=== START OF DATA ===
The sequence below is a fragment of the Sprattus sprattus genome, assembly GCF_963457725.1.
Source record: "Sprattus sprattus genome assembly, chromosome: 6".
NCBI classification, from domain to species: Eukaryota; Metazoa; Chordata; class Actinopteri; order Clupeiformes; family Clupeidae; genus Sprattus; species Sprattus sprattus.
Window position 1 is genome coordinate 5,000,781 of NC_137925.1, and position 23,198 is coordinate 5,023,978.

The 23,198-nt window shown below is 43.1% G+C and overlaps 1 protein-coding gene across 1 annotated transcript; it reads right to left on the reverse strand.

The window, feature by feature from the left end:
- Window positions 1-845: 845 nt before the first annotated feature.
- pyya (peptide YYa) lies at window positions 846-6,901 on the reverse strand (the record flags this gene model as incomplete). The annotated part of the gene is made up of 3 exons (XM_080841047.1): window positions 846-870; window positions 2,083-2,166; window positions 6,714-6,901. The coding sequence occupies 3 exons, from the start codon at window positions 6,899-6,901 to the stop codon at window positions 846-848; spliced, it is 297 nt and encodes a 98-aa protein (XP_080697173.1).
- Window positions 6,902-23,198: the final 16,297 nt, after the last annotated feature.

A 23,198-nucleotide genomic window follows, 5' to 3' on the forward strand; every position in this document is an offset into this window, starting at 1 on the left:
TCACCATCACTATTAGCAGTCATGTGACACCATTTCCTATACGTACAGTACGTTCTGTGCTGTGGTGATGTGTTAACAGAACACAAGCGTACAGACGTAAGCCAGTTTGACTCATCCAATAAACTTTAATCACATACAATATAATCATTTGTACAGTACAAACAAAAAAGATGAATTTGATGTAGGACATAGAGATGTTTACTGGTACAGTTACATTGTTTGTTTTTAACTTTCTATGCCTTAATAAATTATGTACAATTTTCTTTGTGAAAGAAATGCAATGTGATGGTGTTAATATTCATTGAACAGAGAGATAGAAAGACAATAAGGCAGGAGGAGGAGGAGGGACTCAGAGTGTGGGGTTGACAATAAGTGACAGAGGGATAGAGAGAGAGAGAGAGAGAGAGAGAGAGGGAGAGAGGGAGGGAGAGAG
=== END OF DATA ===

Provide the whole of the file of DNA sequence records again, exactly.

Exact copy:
The sequence below is a fragment of the Sprattus sprattus genome, assembly GCF_963457725.1.
Source record: "Sprattus sprattus genome assembly, chromosome: 6".
NCBI classification, from domain to species: Eukaryota; Metazoa; Chordata; class Actinopteri; order Clupeiformes; family Clupeidae; genus Sprattus; species Sprattus sprattus.
Window position 1 is genome coordinate 5,000,781 of NC_137925.1, and position 23,198 is coordinate 5,023,978.

The 23,198-nt window shown below is 43.1% G+C and overlaps 1 protein-coding gene across 1 annotated transcript; it reads right to left on the reverse strand.

The window, feature by feature from the left end:
- Window positions 1-845: 845 nt before the first annotated feature.
- pyya (peptide YYa) lies at window positions 846-6,901 on the reverse strand (the record flags this gene model as incomplete). The annotated part of the gene is made up of 3 exons (XM_080841047.1): window positions 846-870; window positions 2,083-2,166; window positions 6,714-6,901. The coding sequence occupies 3 exons, from the start codon at window positions 6,899-6,901 to the stop codon at window positions 846-848; spliced, it is 297 nt and encodes a 98-aa protein (XP_080697173.1).
- Window positions 6,902-23,198: the final 16,297 nt, after the last annotated feature.

A 23,198-nucleotide genomic window follows, 5' to 3' on the forward strand; every position in this document is an offset into this window, starting at 1 on the left:
TCACCATCACTATTAGCAGTCATGTGACACCATTTCCTATACGTACAGTACGTTCTGTGCTGTGGTGATGTGTTAACAGAACACAAGCGTACAGACGTAAGCCAGTTTGACTCATCCAATAAACTTTAATCACATACAATATAATCATTTGTACAGTACAAACAAAAAAGATGAATTTGATGTAGGACATAGAGATGTTTACTGGTACAGTTACATTGTTTGTTTTTAACTTTCTATGCCTTAATAAATTATGTACAATTTTCTTTGTGAAAGAAATGCAATGTGATGGTGTTAATATTCATTGAACAGAGAGATAGAAAGACAATAAGGCAGGAGGAGGAGGAGGGACTCAGAGTGTGGGGTTGACAATAAGTGACAGAGGGATAGAGAGAGAGAGAGAGAGAGAGAGAGAGGGAGAGAGGGAGGGAGAGAG